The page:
Co-chairs: Dr. Barbara Cohen (Barbara.A.Cohen@nasa.gov) Dr. Stephen Mojzsis (firstname.lastname@example.org)
Even as we approach the 40th anniversary of Apollo 11, one of the more remarkable results to come out of lunar sample analyses is the hypothesis that a large number of impact events occurred on the Moon during a narrow window in time approximately 3.8 to 4.1 billion years ago (the lunar "cataclysm"). Subsequent work on the lunar and martian meteorite suites; remote sensing of the Moon, Mars, asteroids, and icy satellites; improved dynamical modeling; and investigation of terrestrial zircons extend the cataclysm hypothesis to the Earth, other terrestrial planets, and possibly the entire solar system. Renewed US and international interest in exploring the Moon offers new potential to constrain the Earth-Moon bombardment history. In light of these opportunities, this session invites the latest views on the evidence, timing and mechanism for cataclysmic bombardment of the solar system and its effects on the nascent Earth, including evidence in terrestrial rocks, effects on terrestrial systems (biosphere, hydrosphere, lithosphere), and questions that may be answered in a new age of exploration.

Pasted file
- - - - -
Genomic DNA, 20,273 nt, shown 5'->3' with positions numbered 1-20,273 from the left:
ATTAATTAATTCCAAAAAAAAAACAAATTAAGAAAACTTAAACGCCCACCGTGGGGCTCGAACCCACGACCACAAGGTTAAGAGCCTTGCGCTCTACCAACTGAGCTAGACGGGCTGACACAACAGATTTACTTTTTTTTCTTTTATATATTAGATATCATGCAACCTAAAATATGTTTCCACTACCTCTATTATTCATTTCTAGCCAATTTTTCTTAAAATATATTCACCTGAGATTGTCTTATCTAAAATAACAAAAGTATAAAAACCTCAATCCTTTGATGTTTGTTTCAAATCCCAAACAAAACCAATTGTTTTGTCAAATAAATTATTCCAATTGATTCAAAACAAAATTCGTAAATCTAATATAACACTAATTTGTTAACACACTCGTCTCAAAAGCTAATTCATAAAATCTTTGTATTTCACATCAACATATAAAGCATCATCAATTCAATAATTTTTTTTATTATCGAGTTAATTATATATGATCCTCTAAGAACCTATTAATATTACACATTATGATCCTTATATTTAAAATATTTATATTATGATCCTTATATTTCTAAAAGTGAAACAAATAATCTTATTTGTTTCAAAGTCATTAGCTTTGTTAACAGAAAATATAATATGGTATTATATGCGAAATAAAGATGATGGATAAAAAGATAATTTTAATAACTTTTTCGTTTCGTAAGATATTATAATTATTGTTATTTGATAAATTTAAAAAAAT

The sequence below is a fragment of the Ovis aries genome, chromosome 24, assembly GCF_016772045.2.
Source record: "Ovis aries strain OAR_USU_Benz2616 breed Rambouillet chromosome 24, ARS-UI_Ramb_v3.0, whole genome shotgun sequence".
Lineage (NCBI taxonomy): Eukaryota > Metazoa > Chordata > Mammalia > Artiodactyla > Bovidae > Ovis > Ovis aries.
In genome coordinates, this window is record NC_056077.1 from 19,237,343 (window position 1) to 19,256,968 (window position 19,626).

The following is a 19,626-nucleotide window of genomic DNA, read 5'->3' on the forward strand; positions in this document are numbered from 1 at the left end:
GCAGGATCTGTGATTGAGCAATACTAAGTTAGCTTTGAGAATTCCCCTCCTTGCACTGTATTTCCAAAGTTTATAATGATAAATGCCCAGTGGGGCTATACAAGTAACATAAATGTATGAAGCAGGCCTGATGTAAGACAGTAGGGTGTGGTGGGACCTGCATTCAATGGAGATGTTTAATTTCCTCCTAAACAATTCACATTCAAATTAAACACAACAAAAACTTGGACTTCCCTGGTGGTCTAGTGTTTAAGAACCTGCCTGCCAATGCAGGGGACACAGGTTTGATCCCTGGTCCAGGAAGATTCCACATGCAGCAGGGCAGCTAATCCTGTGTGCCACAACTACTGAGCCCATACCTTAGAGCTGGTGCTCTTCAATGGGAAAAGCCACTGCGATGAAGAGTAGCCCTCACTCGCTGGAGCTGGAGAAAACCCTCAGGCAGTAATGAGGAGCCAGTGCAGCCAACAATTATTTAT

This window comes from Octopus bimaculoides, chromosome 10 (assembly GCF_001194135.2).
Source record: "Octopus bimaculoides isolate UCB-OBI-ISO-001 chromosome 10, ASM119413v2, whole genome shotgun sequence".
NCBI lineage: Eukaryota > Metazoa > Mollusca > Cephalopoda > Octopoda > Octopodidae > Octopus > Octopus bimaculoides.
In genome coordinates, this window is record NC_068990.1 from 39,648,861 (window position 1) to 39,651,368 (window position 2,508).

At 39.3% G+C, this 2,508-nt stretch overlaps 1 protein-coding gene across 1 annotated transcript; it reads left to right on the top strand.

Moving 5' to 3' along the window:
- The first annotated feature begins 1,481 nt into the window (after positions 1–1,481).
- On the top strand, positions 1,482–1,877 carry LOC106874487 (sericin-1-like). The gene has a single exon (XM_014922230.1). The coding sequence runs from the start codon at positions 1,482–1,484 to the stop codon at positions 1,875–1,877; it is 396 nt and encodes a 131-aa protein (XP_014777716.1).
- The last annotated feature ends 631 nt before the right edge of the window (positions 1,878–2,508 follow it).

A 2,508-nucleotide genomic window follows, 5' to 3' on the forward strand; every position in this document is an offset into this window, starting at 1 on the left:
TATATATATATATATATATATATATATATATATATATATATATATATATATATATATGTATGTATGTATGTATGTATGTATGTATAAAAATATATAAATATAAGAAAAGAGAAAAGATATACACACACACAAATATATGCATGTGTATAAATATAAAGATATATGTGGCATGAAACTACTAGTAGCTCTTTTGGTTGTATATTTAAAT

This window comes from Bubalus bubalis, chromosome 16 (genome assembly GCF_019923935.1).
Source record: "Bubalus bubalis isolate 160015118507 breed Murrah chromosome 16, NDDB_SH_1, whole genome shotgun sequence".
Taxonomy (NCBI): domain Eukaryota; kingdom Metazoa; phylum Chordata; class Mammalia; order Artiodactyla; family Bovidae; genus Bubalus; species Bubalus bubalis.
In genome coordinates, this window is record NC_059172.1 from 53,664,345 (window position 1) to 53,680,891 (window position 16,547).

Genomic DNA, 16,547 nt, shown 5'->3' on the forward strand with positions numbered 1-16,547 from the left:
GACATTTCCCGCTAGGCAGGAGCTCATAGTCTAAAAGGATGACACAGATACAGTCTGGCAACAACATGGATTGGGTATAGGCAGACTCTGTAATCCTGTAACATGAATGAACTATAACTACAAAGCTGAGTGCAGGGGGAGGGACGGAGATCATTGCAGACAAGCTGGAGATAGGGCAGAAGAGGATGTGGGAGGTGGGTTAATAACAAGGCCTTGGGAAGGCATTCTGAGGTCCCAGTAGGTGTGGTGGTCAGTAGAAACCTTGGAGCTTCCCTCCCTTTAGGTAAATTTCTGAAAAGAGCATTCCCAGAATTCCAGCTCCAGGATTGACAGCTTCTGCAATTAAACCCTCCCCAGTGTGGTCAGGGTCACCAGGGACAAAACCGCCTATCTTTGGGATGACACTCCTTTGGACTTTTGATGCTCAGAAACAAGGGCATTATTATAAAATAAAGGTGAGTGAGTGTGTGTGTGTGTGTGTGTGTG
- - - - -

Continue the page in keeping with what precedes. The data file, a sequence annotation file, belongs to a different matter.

This session seeks to foster greater interaction between terrestrial and planetary researchers and learn more about the effects of bombardment on the Earth. The Planetary division of GSA is hosting 18 planetary sessions at this years GSA meeting, and Harrison 'Jack' Schmitt, an Apollo 17 astronaut, will keynote an All-Convention Luncheon on Monday, 6 Oct.
Contributed talks are alloted 15-minute speaking slots. The abstract deadline is June 3. The GSA meeting will take place October 5-9 in Houston, TX.
For more information and how to submit an abstract, please visit http://https://www.acsmeetings.org/
[Source: NAI newsletter]
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